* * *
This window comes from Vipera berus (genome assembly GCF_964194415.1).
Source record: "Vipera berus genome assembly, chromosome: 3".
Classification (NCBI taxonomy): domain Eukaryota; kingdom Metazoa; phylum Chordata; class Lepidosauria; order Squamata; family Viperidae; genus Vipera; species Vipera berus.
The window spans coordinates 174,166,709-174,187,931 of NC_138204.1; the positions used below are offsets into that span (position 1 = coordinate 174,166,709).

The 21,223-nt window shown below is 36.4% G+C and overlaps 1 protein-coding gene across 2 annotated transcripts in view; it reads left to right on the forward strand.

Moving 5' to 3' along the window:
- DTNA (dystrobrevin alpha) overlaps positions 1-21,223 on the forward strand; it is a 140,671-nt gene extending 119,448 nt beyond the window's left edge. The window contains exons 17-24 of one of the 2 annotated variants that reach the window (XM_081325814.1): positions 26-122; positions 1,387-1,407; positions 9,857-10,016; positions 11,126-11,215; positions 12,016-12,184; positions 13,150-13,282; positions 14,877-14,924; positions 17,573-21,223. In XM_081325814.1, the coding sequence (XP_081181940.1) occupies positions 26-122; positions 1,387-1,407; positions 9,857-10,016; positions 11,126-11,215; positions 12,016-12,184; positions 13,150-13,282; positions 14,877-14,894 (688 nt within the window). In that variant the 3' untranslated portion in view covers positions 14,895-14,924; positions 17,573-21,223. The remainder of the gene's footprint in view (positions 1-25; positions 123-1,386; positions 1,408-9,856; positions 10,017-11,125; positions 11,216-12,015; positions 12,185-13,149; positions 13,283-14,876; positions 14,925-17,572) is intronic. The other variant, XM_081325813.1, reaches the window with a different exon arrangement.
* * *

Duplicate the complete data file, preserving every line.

This window comes from Vipera berus (genome assembly GCF_964194415.1).
Source record: "Vipera berus genome assembly, chromosome: 3".
Classification (NCBI taxonomy): domain Eukaryota; kingdom Metazoa; phylum Chordata; class Lepidosauria; order Squamata; family Viperidae; genus Vipera; species Vipera berus.
The window spans coordinates 174,166,709-174,187,931 of NC_138204.1; the positions used below are offsets into that span (position 1 = coordinate 174,166,709).

The 21,223-nt window shown below is 36.4% G+C and overlaps 1 protein-coding gene across 2 annotated transcripts in view; it reads left to right on the forward strand.

Moving 5' to 3' along the window:
- DTNA (dystrobrevin alpha) overlaps positions 1-21,223 on the forward strand; it is a 140,671-nt gene extending 119,448 nt beyond the window's left edge. The window contains exons 17-24 of one of the 2 annotated variants that reach the window (XM_081325814.1): positions 26-122; positions 1,387-1,407; positions 9,857-10,016; positions 11,126-11,215; positions 12,016-12,184; positions 13,150-13,282; positions 14,877-14,924; positions 17,573-21,223. In XM_081325814.1, the coding sequence (XP_081181940.1) occupies positions 26-122; positions 1,387-1,407; positions 9,857-10,016; positions 11,126-11,215; positions 12,016-12,184; positions 13,150-13,282; positions 14,877-14,894 (688 nt within the window). In that variant the 3' untranslated portion in view covers positions 14,895-14,924; positions 17,573-21,223. The remainder of the gene's footprint in view (positions 1-25; positions 123-1,386; positions 1,408-9,856; positions 10,017-11,125; positions 11,216-12,015; positions 12,185-13,149; positions 13,283-14,876; positions 14,925-17,572) is intronic. The other variant, XM_081325813.1, reaches the window with a different exon arrangement.